Thursday, 23 February 2017
Last updated 35 min ago
Sep 28 2007 | 11:45am ET
Private equity firms, long seen as corporate raiders and vultures by the mainstream media and Hollywood, now have something more positive to hang their hats on thanks to a new report from Ernst & Young.
Entitled "How Do Private Equity Investors Create Value?," the survey reveals a more upbeat impact on the companies and management teams affected by leveraged buyouts. For starters, the report says that the annual rate of growth in enterprise value achieved last year by the largest p.e.-backed companies significantly outperformed equivalent public companies in the same country, industry sector and timeframe. The average annual EV growth rates were 33% in the U.S. and 23% in Europe, compared to public company equivalents of 11% and 15% respectively.
Surprisingly, employment levels at p.e.-backed companies were the same, or higher, at the time of the firm’s exit versus entry in 80% of U.S. deals, according to the report. In Europe employment grew by an average of 5% per annum across the U.K., France and Germany, where two-thirds of the deals took place, compared to 3% for equivalent public company benchmarks.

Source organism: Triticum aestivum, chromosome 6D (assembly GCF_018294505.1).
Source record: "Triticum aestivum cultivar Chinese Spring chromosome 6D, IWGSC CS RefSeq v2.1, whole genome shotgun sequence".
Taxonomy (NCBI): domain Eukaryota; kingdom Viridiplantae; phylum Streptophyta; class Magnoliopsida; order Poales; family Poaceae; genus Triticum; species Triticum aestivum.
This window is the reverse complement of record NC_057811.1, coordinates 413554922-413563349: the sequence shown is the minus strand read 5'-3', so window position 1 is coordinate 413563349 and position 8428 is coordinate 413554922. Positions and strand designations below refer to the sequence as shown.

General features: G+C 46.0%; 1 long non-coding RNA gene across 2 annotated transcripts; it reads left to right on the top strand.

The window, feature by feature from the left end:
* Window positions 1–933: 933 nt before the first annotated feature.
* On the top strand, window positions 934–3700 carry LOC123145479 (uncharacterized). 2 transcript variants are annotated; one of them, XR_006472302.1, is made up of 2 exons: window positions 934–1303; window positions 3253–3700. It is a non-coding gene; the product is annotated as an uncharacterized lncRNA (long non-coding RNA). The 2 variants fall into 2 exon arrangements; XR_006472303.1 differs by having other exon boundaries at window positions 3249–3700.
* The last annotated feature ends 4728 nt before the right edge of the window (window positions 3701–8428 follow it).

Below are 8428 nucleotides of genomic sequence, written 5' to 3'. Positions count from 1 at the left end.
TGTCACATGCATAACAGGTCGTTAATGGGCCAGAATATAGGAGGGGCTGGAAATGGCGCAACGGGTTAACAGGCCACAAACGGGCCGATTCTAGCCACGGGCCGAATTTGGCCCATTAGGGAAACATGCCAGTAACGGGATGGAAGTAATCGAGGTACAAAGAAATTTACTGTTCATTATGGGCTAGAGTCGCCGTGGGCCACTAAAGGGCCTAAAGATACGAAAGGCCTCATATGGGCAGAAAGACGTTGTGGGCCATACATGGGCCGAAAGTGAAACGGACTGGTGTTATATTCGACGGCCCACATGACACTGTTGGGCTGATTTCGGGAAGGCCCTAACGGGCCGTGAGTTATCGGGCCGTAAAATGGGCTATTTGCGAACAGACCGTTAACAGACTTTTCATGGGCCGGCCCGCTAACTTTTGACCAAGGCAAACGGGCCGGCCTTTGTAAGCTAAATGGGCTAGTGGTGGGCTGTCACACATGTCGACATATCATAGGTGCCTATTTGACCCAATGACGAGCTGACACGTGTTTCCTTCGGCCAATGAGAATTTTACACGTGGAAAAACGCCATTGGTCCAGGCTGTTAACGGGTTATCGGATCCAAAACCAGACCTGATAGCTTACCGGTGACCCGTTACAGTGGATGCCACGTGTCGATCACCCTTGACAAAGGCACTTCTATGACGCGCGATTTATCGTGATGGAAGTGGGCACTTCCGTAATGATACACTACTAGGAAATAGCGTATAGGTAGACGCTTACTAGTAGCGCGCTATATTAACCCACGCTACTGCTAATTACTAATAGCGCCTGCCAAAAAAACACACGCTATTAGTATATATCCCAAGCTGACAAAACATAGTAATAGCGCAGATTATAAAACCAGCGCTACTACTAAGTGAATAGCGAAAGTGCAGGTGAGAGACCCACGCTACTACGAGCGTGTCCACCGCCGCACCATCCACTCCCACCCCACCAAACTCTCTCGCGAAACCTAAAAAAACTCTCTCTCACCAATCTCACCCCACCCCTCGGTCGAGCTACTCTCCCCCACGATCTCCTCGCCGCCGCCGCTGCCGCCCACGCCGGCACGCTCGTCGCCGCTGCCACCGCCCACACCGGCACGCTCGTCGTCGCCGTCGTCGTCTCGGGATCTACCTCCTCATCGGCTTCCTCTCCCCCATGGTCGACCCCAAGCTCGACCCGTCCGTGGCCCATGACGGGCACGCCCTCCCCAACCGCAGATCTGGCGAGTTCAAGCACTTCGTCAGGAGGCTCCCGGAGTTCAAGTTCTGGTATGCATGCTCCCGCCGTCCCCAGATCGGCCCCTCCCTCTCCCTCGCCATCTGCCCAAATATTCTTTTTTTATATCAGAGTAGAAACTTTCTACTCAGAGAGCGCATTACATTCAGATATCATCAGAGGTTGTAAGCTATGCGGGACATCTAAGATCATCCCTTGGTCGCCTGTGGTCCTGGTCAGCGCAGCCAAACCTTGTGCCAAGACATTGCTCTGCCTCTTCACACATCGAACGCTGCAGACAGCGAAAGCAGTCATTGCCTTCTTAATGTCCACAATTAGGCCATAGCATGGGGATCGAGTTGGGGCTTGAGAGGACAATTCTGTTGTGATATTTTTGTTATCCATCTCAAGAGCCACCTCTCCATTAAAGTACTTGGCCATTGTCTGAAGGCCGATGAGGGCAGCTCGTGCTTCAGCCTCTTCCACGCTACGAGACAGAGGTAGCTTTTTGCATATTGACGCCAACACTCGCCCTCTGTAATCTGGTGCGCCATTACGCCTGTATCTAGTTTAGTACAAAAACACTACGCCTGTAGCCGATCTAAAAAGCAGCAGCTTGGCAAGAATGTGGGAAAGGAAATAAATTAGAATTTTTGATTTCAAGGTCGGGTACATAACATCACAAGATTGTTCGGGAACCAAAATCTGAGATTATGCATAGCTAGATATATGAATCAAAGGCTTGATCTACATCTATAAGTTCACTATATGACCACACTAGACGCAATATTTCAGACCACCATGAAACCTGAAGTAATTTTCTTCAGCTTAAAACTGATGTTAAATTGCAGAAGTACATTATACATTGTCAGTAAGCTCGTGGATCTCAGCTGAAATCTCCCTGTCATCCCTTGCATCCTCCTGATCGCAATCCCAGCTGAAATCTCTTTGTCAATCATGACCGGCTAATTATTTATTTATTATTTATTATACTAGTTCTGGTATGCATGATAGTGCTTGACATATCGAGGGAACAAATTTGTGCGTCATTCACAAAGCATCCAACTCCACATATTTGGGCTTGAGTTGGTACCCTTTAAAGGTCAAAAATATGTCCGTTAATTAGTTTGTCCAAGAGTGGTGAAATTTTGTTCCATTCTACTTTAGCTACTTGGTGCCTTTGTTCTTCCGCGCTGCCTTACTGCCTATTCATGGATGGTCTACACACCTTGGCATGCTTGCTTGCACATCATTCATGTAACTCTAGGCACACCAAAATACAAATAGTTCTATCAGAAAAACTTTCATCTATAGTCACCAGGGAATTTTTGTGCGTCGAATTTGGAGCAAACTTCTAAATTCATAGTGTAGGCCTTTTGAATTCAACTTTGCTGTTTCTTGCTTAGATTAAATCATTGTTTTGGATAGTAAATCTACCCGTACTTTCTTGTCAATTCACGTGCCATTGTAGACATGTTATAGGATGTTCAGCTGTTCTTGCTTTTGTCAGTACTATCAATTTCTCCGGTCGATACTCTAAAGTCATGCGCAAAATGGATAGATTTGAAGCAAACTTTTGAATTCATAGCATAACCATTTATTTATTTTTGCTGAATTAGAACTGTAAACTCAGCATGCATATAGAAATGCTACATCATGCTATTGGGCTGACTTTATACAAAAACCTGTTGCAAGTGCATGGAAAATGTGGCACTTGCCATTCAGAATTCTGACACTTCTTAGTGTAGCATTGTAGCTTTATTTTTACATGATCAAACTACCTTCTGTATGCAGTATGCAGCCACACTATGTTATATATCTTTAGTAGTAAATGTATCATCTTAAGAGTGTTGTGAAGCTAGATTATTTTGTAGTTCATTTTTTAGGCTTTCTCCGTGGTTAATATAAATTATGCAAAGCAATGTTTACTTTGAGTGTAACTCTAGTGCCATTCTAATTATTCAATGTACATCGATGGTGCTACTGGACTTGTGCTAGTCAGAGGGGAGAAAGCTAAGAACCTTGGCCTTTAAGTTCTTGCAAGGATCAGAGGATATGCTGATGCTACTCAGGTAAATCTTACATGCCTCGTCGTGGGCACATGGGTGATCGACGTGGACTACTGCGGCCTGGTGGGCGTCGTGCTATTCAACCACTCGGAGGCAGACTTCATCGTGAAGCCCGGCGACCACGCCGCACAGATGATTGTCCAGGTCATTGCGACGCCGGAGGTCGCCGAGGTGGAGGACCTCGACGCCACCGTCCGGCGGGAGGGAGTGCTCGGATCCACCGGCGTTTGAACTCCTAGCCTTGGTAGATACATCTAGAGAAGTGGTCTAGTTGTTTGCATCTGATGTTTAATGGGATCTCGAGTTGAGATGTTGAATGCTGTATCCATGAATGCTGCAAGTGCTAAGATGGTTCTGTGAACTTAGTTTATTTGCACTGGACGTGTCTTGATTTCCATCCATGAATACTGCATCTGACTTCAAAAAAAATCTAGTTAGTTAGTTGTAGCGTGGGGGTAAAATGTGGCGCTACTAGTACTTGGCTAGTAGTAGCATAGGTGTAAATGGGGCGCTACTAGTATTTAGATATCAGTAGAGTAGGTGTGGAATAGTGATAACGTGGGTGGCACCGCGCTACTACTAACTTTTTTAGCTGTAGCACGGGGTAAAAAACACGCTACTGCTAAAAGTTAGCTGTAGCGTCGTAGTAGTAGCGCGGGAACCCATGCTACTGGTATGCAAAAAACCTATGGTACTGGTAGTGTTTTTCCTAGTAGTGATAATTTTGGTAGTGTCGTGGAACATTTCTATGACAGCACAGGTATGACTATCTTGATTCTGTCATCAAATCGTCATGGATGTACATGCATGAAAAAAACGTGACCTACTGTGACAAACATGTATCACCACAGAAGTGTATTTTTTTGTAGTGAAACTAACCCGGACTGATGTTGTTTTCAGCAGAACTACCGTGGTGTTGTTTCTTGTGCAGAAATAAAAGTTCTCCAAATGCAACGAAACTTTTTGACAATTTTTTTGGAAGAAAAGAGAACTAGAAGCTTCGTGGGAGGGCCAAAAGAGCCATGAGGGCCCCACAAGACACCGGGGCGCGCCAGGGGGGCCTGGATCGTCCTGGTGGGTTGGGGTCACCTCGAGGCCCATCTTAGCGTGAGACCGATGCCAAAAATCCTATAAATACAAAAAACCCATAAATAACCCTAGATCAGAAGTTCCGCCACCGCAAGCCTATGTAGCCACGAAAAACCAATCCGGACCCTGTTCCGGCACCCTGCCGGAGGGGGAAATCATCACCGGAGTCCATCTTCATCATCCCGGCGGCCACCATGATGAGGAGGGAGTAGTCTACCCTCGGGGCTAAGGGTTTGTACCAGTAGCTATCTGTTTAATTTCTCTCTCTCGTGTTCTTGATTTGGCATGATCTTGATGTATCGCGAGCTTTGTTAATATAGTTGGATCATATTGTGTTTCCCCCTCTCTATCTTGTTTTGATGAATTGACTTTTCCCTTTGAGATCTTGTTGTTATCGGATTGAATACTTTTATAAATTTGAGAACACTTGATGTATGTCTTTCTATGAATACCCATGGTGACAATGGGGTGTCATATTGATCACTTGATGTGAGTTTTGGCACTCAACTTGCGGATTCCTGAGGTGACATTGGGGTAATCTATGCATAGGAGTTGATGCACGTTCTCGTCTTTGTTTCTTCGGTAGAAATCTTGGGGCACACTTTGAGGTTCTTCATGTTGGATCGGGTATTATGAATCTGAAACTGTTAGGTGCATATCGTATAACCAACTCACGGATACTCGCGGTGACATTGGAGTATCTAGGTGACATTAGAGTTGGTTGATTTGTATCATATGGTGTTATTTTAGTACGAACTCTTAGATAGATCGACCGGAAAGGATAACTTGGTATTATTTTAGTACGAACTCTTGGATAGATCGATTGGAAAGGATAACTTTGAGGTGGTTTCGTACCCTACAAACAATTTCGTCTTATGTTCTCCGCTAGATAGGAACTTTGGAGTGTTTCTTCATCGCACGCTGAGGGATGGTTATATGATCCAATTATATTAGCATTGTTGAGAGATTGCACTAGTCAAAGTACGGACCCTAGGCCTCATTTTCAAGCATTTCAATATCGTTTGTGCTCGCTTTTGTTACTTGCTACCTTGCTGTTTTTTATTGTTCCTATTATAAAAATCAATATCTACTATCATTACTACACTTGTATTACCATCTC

The report also disputes private equity’s “raider” and “vulture” image, substituting a wonk who is “highly selective and well researched when making the decision to buy a business and have the ability to drive real efficiencies through the business plan under their ownership.”
“Three-quarters of investments resulted from proactive deal origination strategies, including company or sector tracking, building relationships with management, or introductions from established contacts," said Simon Perry, global p.e. leader at E&Y.
“Across almost all deals and ownership strategies, Private Equity investors were actively involved in the business after acquisition, making rapid decisions alongside management, challenging progress and making available specialist expertise. The intensity of engagement between Private Equity investors and management was often stronger than under the previous owners."